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“Bite-Size Bits of Local, National, and Global History”
Olathe in Johnson County, Kansas — The American Midwest (Upper Plains)
 

Workin’ For a Living

 
 
Workin' For a Living Marker image. Click for full size.
By William Fischer, Jr., August 12, 2010
1. Workin' For a Living Marker
Inscription.

Buck and Tip, the Mahaffie oxen, are four years old. They are accurately called "oxen" now that they have reached maturity. Until they reach four years of age, young oxen-in-training are properly referred to as working steers. Weighing in about 1800 pounds each in the Spring of 2010, they will eventually reach a ton or more (over 2000 pounds) each in the next two years.

Any breed of cattle can be trained as oxen: ox is a "job description." Buck and Tip are Milking Shorthorns - the most common breed of cattle trained as oxen in the mid-19th century Midwest. Oxen are neutered male calves (steers) trained to verbal and physical commands so they can perform work like draft horses. Wearing a wooden yoke that connects them to each other, a chain or wagon tongue is hooked to a large round ring in the middle of that yoke. In this way, they may pull a plow, cart, wagon, or simple wooden sled known as a stone boat or log scoot.

Before the Civil War, oxen performed the heaviest labor on American farms. After the Civil War, draft horses began taking their place as the new, mechanized farm equipment required more speed to operate properly. Oxen can pull a dead weight of one-half their own body weight. In other words, two oxen weighing a ton each, may pull one ton of dead weight between them.


"Loxican" of ox
Workin' For a Living Marker image. Click for full size.
By William Fischer, Jr., August 12, 2010
2. Workin' For a Living Marker
commands:

Whoa -- stop
Get Up -- both animals begin walking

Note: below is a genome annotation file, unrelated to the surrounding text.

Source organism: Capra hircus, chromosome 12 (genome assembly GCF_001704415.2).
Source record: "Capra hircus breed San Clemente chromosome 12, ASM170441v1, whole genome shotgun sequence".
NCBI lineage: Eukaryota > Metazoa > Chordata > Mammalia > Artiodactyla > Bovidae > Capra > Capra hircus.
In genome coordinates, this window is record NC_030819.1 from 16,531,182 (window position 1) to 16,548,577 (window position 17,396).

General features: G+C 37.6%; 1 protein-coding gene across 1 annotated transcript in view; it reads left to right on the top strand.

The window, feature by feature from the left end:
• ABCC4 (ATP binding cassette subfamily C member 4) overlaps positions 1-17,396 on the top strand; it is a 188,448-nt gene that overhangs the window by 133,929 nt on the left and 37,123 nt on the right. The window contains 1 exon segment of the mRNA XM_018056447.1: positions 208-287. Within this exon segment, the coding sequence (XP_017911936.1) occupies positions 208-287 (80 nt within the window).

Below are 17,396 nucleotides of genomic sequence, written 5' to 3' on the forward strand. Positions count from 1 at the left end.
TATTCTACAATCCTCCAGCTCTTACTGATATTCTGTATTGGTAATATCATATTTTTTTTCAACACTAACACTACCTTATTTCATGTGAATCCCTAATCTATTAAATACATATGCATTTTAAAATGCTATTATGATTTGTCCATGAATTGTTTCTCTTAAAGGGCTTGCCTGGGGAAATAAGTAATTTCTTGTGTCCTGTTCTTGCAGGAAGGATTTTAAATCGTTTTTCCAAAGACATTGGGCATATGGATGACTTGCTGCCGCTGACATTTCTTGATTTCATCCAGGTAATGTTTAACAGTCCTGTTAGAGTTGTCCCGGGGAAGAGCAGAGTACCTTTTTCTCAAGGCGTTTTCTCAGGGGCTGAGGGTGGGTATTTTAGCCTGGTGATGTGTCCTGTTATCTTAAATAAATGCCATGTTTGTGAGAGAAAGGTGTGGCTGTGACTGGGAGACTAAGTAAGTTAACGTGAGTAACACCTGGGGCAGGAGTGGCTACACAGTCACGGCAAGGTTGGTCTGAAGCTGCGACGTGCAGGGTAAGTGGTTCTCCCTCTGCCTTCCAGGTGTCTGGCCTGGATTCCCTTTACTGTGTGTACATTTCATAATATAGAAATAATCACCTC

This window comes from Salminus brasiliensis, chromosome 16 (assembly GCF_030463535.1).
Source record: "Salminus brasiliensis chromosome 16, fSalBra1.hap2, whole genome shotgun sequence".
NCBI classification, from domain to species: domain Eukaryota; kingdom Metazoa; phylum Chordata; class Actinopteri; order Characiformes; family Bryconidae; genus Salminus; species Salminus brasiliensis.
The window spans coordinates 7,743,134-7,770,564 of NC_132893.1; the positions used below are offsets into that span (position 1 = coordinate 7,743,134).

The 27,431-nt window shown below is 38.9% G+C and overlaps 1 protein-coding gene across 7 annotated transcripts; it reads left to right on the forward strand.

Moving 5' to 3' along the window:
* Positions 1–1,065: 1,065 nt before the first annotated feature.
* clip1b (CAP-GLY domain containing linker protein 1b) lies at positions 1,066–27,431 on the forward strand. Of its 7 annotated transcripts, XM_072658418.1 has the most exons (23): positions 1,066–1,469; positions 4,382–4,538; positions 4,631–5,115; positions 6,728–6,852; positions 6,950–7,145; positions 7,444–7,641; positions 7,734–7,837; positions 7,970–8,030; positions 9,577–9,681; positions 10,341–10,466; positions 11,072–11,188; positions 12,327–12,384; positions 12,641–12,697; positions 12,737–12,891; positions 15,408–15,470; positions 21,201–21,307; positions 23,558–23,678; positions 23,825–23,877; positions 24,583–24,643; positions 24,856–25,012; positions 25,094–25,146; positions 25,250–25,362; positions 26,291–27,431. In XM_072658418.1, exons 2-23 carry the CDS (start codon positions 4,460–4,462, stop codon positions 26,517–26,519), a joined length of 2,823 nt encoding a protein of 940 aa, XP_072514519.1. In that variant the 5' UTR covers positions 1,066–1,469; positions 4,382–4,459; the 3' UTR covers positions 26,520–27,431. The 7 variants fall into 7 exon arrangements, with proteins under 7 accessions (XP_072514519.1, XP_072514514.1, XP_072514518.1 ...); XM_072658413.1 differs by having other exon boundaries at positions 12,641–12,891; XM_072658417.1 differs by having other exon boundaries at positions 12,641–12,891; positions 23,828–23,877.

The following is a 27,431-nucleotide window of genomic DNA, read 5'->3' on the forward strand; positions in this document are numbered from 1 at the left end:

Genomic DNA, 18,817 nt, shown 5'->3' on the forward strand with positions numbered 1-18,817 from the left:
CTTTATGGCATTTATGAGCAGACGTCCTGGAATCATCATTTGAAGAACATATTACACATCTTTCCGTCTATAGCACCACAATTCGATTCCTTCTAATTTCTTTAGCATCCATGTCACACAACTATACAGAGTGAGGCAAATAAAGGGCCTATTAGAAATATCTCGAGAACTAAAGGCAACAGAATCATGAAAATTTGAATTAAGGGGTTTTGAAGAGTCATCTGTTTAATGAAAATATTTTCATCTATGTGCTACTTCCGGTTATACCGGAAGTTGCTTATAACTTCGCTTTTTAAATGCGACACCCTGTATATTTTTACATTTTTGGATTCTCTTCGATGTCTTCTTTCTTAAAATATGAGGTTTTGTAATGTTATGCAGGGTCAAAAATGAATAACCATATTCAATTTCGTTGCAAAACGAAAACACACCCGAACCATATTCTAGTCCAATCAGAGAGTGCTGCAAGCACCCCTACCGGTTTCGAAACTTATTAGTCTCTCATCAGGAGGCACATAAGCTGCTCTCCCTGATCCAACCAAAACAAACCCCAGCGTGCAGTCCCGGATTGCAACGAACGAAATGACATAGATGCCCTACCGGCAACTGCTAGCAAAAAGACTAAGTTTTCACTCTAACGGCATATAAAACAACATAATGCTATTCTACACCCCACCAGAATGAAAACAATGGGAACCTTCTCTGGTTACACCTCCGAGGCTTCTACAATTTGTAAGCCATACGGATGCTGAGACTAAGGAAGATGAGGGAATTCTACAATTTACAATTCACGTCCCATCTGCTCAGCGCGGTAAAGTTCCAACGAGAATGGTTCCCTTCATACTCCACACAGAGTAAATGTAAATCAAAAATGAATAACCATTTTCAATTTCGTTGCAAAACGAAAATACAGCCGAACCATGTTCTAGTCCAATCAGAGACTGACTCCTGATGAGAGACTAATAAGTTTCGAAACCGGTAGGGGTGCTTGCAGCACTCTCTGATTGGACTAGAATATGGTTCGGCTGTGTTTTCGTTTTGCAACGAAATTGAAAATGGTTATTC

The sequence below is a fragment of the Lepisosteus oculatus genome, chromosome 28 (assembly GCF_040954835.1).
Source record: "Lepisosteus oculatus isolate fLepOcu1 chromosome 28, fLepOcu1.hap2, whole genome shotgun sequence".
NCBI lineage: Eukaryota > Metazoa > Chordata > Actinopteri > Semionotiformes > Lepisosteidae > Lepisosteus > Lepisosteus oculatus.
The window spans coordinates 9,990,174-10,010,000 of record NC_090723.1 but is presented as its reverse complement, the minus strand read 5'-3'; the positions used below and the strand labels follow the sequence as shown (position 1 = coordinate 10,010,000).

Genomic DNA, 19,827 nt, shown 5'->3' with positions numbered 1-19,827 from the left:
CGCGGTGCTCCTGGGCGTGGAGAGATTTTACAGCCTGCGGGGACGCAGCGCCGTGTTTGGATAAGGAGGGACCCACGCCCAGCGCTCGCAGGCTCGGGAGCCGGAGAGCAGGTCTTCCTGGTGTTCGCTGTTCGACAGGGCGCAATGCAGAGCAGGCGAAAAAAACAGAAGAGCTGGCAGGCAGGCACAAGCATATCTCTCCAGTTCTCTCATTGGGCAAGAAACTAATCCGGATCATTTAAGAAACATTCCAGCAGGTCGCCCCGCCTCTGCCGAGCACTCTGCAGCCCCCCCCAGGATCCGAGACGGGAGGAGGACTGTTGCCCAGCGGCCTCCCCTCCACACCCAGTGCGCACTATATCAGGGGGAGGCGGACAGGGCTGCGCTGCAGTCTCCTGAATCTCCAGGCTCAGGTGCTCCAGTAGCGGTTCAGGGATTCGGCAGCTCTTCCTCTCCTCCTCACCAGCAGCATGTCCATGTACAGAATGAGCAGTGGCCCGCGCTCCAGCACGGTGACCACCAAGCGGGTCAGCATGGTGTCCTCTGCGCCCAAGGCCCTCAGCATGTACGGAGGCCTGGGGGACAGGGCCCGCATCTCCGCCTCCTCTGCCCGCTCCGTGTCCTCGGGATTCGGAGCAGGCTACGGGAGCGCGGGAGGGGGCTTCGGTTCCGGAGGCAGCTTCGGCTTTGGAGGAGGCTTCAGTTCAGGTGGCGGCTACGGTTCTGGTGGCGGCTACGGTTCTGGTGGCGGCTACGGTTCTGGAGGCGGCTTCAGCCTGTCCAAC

Step Up -- the individual animal should move forward
Step Over -- step from side to side as directed by the driver
Over Gee -- turn right
Come Haw -- turn left
Back Up -- tap on the knees and the animals will back up


James Mahaffie kept eight oxen on this farm in 1865. He also judged oxen at the county fair. Along with the site's location on the Westport Route of the Santa Fe, Oregon, and California Trails, it is very appropriate that oxen are back on the Mahaffie farm.
 
Erected 2010 by City of Olathe.
 
Marker series. This marker is included in the California Trail marker series.
 
Location. 38° 53.522′ N, 94° 48.103′ W. Marker is in Olathe, Kansas, in Johnson County. Touch for map. Marker is about 150 feet west of the Mahaffie home at the Mahaffie Stagecoach Stop and Farm. Marker is at or near this postal address: 1200 Kansas City Road, Olathe KS 66061, United States of America.
 
Other nearby markers. At least 8 other markers are within walking distance of this marker. Not So Little A Farm On the Prairie... (here, next to this marker); A Survivor (a few steps from this marker); Pit Stop (within shouting distance
Mahaffie Stagecoach Stop & Farm Sign image. Click for full size.
By William Fischer, Jr.
3. Mahaffie Stagecoach Stop & Farm Sign
of this marker); Stagecoach Drivers (within shouting distance of this marker); State Your Business... (within shouting distance of this marker); Fast Food (within shouting distance of this marker); Up In Smoke (within shouting distance of this marker); Home Sweet Home (within shouting distance of this marker). Touch for a list and map of all markers in Olathe.
 
Also see . . .
1. Mahaffie Stagecoach Stop and Farm. (Submitted on August 17, 2010, by William Fischer, Jr. of Scranton, Pennsylvania.)
2. Santa Fe National Historic Trail. (Submitted on August 17, 2010, by William Fischer, Jr. of Scranton, Pennsylvania.)
3. Oregon-California Trails Association. (Submitted on August 17, 2010, by William Fischer, Jr. of Scranton, Pennsylvania.)
4. Santa Fe Trail Association. (Submitted on August 17, 2010, by William Fischer, Jr. of Scranton, Pennsylvania.)
5. Prairie Ox Drovers. (Submitted on August 17, 2010, by William Fischer, Jr. of Scranton, Pennsylvania.)
 
Categories. AgricultureAnimalsRoads & VehiclesSettlements & Settlers
 
 
Credits. This page was last revised on June 16, 2016. This page originally submitted on August 17, 2010, by William Fischer, Jr. of Scranton, Pennsylvania. This page has been viewed 747 times since then and 20 times this year. Photos:   1, 2. submitted on August 17, 2010, by William Fischer, Jr. of Scranton, Pennsylvania.   3. submitted on August 15, 2010, by William Fischer, Jr. of Scranton, Pennsylvania.
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